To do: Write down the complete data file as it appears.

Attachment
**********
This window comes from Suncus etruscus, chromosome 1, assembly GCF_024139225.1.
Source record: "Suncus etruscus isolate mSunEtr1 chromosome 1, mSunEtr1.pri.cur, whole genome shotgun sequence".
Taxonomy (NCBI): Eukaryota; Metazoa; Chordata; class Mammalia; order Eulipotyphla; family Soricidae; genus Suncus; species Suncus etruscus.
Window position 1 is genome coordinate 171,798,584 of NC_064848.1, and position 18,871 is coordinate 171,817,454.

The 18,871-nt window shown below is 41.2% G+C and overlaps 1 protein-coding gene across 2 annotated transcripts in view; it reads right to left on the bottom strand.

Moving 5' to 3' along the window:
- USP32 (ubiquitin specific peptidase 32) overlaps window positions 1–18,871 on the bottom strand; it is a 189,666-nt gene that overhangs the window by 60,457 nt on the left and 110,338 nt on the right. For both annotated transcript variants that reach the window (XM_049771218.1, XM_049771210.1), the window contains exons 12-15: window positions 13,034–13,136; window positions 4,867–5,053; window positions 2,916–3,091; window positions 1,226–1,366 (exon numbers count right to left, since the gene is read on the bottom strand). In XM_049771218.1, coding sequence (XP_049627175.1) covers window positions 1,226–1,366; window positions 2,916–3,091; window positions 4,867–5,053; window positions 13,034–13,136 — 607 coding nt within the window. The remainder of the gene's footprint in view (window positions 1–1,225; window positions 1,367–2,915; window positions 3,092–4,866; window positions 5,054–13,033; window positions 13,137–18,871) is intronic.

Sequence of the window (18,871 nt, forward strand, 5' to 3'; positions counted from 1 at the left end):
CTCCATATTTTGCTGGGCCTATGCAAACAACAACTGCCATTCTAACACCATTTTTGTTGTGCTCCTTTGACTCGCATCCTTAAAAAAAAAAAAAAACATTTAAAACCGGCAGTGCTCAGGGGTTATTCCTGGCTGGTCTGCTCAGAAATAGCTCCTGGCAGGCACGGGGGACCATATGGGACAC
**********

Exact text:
This window comes from Suncus etruscus, chromosome 1, assembly GCF_024139225.1.
Source record: "Suncus etruscus isolate mSunEtr1 chromosome 1, mSunEtr1.pri.cur, whole genome shotgun sequence".
Taxonomy (NCBI): Eukaryota; Metazoa; Chordata; class Mammalia; order Eulipotyphla; family Soricidae; genus Suncus; species Suncus etruscus.
Window position 1 is genome coordinate 171,798,584 of NC_064848.1, and position 18,871 is coordinate 171,817,454.

The 18,871-nt window shown below is 41.2% G+C and overlaps 1 protein-coding gene across 2 annotated transcripts in view; it reads right to left on the bottom strand.

Moving 5' to 3' along the window:
- USP32 (ubiquitin specific peptidase 32) overlaps window positions 1–18,871 on the bottom strand; it is a 189,666-nt gene that overhangs the window by 60,457 nt on the left and 110,338 nt on the right. For both annotated transcript variants that reach the window (XM_049771218.1, XM_049771210.1), the window contains exons 12-15: window positions 13,034–13,136; window positions 4,867–5,053; window positions 2,916–3,091; window positions 1,226–1,366 (exon numbers count right to left, since the gene is read on the bottom strand). In XM_049771218.1, coding sequence (XP_049627175.1) covers window positions 1,226–1,366; window positions 2,916–3,091; window positions 4,867–5,053; window positions 13,034–13,136 — 607 coding nt within the window. The remainder of the gene's footprint in view (window positions 1–1,225; window positions 1,367–2,915; window positions 3,092–4,866; window positions 5,054–13,033; window positions 13,137–18,871) is intronic.

Sequence of the window (18,871 nt, forward strand, 5' to 3'; positions counted from 1 at the left end):
CTCCATATTTTGCTGGGCCTATGCAAACAACAACTGCCATTCTAACACCATTTTTGTTGTGCTCCTTTGACTCGCATCCTTAAAAAAAAAAAAAAACATTTAAAACCGGCAGTGCTCAGGGGTTATTCCTGGCTGGTCTGCTCAGAAATAGCTCCTGGCAGGCACGGGGGACCATATGGGACAC